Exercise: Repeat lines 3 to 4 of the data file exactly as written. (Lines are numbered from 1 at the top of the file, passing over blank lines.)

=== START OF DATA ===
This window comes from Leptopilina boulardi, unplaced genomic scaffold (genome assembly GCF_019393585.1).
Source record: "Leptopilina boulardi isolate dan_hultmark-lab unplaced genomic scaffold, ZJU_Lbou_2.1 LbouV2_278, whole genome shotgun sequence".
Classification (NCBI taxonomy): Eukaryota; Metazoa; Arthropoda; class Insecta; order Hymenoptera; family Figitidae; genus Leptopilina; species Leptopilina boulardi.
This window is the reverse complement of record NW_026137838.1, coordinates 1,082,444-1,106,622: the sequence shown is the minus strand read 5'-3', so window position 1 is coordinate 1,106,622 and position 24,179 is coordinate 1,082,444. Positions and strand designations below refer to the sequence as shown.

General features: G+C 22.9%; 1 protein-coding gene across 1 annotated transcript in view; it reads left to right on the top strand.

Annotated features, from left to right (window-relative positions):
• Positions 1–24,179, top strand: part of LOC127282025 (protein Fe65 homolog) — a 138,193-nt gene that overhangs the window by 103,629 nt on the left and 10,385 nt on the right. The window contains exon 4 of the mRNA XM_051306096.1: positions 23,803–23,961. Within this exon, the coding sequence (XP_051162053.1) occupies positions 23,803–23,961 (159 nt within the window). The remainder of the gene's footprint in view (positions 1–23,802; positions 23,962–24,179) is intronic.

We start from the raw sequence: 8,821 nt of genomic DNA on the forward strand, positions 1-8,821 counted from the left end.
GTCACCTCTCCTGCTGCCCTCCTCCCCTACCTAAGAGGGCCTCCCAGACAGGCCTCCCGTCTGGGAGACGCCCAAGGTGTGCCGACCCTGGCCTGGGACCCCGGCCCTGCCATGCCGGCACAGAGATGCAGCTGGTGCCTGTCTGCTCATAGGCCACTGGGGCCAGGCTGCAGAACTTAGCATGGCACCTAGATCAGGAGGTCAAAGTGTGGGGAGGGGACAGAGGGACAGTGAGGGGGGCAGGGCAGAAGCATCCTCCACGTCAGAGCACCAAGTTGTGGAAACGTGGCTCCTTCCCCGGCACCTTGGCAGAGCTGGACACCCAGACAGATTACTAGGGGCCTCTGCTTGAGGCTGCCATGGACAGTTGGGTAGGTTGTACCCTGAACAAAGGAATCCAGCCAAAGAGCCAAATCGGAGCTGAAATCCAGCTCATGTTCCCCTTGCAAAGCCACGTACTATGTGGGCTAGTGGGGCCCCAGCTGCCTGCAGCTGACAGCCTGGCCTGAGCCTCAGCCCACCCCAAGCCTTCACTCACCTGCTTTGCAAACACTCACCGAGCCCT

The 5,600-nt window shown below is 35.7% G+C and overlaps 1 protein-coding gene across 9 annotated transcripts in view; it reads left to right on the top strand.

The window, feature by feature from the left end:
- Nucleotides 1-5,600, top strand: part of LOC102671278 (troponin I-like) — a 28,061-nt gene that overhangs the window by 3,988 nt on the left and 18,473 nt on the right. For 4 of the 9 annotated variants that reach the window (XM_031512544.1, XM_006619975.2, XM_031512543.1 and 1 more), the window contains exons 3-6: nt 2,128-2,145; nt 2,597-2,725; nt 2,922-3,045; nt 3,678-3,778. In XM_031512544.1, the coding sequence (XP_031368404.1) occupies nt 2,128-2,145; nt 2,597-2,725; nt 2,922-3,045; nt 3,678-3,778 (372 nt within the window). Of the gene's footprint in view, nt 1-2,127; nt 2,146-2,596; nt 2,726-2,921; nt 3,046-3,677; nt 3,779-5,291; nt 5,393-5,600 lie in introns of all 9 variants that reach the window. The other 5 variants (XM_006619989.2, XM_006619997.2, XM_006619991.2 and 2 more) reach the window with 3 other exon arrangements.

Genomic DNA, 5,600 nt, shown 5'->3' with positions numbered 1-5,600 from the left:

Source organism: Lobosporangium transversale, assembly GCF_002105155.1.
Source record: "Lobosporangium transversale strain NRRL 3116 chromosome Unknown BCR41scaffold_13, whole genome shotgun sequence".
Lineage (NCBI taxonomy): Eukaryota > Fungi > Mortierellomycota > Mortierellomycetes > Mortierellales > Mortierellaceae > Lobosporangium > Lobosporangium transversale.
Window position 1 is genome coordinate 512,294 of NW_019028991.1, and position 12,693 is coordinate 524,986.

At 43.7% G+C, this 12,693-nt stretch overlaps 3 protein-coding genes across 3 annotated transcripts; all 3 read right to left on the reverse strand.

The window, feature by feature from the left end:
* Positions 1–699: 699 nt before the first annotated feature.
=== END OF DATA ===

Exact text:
Classification (NCBI taxonomy): Eukaryota; Metazoa; Arthropoda; class Insecta; order Hymenoptera; family Figitidae; genus Leptopilina; species Leptopilina boulardi.
This window is the reverse complement of record NW_026137838.1, coordinates 1,082,444-1,106,622: the sequence shown is the minus strand read 5'-3', so window position 1 is coordinate 1,106,622 and position 24,179 is coordinate 1,082,444. Positions and strand designations below refer to the sequence as shown.